Chairman of the The Trinidad and Tobago Beverage Alcohol Alliance (TTBAA) Dr Patrick Antoine has called for the re-opening of food and beverage entities in T&T.
In a webinar hosted by the Trinidad and Tobago Chamber of Industry and Commerce titled “T&T Chamber and Business Sectors Virtual Media Conference”, Antoine said: “We’re proposing the space of licensed venues, entities with bars, restaurants with bars and that we essentially go 30-50 per cent capacity.”
He added: ‘What is different today is that our industry is under tremendous economic siege.” Antoine added that the industry also accounts for over 126,000 persons, noting that nearly 300 of the 5,700 bars are closed.
According to Antoine, the economic impact of this reality is that close to 100,000 people in the country are now without sustenance or are on partial sustenance compared to before COVID.
Antoine noted that a relaxing of the restrictions would take the sectors linked to the food and beverage industry out of partial non-productivity and lockdown.
The TTBBA Chairman acknowledged the support of the Ministries of Health and Trade and Industry, the T&T Hotel and Tourism Institute and the Trinidad Hotel Restaurants and Tourism Association in building a partnership to confront the current crisis.
He argued: “As we engage this second wave of COVID globally, we have to be realistic about the impending threats and we have to decide that what is required is nothing less than the whole of society approaching and confronting this pandemic.”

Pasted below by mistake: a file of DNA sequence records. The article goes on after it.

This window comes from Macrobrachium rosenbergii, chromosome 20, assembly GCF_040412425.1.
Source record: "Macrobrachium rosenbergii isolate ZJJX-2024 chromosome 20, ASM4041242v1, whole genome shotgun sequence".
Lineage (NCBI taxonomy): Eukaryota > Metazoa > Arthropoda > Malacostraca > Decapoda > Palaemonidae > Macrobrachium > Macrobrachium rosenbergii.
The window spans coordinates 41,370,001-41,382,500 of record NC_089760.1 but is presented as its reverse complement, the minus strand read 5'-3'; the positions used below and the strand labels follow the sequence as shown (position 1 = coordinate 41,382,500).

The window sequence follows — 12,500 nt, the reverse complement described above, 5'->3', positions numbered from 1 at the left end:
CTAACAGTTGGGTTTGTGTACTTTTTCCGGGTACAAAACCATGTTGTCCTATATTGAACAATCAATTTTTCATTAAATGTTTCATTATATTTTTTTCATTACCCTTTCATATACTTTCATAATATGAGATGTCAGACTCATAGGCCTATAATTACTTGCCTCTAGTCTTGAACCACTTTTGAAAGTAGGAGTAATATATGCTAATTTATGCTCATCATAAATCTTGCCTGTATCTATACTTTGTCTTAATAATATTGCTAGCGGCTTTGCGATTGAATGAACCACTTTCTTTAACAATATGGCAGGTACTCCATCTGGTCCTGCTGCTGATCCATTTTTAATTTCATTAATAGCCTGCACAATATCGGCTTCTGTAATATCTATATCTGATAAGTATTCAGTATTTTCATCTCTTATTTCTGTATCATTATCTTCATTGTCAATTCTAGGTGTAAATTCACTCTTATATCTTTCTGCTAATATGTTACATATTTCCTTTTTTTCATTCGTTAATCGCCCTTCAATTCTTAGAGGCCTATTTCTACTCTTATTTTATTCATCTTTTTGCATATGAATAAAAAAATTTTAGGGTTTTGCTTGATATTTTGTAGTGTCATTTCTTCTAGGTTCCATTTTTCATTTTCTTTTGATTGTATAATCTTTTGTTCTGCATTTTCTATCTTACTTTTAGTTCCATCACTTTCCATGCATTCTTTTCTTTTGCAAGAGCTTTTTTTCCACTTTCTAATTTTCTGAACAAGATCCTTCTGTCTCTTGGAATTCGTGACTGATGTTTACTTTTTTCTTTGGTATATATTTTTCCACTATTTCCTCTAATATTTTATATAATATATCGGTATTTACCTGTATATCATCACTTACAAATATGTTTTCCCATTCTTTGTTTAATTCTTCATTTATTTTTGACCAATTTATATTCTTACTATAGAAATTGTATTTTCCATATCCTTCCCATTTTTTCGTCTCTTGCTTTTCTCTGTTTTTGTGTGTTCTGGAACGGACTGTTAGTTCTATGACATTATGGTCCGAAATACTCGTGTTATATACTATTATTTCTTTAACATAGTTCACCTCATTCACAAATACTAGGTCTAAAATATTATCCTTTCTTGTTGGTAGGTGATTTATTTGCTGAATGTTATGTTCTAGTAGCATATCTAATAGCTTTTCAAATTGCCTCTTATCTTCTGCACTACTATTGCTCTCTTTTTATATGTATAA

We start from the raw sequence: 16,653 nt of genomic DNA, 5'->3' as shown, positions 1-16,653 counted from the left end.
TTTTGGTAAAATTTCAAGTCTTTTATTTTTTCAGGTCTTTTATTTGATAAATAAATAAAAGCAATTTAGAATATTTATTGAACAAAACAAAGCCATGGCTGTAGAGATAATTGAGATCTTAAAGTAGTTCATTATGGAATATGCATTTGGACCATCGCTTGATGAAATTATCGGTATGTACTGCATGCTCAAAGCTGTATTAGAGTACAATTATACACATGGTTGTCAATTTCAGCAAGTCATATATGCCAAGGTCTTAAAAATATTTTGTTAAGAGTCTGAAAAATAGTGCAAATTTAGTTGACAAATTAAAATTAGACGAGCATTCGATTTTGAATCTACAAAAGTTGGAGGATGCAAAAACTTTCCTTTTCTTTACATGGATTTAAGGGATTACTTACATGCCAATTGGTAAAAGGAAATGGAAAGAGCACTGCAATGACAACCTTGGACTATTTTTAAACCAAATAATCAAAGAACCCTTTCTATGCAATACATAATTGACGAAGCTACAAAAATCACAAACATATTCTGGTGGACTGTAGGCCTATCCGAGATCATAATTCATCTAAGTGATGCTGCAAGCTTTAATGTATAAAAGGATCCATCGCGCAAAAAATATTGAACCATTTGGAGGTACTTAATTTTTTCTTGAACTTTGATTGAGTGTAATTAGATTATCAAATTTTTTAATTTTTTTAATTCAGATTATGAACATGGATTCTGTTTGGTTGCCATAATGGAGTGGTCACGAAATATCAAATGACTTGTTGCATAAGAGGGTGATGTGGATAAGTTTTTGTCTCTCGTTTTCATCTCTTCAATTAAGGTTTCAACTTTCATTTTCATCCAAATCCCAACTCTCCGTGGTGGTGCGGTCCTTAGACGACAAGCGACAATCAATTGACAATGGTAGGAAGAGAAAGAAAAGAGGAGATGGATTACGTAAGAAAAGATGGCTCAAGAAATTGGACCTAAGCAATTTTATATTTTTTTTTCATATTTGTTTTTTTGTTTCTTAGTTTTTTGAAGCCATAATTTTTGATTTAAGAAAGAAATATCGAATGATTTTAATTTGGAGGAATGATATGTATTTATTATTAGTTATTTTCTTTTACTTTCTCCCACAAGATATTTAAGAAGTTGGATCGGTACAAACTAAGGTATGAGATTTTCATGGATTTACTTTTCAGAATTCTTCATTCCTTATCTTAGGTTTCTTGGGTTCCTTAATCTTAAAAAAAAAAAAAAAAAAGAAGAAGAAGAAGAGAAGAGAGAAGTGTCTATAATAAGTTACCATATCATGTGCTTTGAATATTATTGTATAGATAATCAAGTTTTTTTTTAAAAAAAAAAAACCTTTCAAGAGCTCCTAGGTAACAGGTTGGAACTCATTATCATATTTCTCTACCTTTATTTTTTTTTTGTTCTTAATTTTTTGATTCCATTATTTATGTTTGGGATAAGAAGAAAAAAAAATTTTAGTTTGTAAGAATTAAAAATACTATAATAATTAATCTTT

Whether it is consumed in bars or restaurants, Antoine admitted the TTBAA’s acknowledgement that the consumption of alcoholic beverages can be a potentially high risk activity that contributes to the COVID-19 spread.
Antoine said: “Having regard to that recognition, there is a commitment now and a commitment that I believe has been cemented by the evidence and the experience of having to live with this pandemic that tells us in no uncertain terms that we are up to the task of managing this risk.”
He admitted since bars are currently in the crucible of the current fight for their own economic survival, the Bar Association of T&T has joined the TTBAA in trying to find solutions to address the socio-economic challenges posed by COVID-19 and its impact.
According to Antoine, the TTBAA recognizes the importance of forming alliances in response to the threat of the pandemic, that is posed to the economic viability and employment of those in the sector.
In a recent release, owner of Trent Restaurants, Peter George Jr indicated that in light of the COVID-19 restrictions, the restaurant brands (Blue Star Diner, Amara, Tommys, Buzo and Trotters) have continued to experience “catastrophic losses which are no longer sustainable.”
George noted that the last 8 months, his businesses have seen a devastating and prolonged 70 per cent contraction in business. However, he noted that like other businesses, if the measures and restrictions are not relaxed his business no longer has the resources available to keep all of its restaurants open and keep all of its 300 staff employed.